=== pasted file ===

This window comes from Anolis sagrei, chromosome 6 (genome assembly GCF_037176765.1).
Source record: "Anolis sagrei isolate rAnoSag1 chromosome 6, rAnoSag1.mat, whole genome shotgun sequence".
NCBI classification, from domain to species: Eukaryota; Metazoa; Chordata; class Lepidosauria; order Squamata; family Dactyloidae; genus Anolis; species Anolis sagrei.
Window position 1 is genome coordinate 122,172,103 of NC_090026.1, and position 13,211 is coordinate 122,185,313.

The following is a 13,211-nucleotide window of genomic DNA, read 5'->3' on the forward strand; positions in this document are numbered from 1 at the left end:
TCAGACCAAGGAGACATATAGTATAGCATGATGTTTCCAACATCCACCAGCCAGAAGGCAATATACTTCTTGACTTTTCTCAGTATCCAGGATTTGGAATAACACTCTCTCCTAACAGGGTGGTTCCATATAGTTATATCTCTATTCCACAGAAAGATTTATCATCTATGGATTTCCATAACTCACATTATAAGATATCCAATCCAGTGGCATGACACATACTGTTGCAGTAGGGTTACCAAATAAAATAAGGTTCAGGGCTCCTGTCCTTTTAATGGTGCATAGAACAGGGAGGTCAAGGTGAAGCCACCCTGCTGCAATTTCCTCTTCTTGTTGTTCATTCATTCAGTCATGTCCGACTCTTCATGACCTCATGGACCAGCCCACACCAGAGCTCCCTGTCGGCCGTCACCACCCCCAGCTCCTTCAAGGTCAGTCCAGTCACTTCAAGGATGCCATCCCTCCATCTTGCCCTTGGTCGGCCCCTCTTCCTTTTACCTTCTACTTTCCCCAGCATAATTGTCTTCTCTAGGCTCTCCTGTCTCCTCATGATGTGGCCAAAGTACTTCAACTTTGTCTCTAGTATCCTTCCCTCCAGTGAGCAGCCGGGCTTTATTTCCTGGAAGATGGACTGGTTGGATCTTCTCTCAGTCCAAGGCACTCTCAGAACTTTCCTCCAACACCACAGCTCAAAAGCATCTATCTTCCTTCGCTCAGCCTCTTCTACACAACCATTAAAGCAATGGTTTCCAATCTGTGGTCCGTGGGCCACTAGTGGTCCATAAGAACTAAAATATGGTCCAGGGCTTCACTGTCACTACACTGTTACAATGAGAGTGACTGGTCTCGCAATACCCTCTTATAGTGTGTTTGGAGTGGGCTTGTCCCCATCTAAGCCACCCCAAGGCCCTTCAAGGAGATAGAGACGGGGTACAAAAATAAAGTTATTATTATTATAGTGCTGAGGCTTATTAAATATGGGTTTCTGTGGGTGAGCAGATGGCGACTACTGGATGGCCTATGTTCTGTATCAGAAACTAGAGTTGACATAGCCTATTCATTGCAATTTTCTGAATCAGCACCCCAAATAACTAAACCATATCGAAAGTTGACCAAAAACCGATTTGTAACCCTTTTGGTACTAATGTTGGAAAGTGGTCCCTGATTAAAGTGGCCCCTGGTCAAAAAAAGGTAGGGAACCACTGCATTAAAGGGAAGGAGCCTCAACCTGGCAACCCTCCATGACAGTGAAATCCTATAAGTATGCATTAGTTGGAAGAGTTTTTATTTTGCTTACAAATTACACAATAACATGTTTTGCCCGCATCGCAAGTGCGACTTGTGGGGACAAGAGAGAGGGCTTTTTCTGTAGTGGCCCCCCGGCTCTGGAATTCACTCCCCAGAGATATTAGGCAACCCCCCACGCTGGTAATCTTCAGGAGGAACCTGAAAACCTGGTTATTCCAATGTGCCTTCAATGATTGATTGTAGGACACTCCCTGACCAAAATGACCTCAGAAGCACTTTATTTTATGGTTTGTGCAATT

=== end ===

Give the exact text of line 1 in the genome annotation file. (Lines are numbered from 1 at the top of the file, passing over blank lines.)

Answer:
This window comes from Anolis sagrei, chromosome 6 (genome assembly GCF_037176765.1).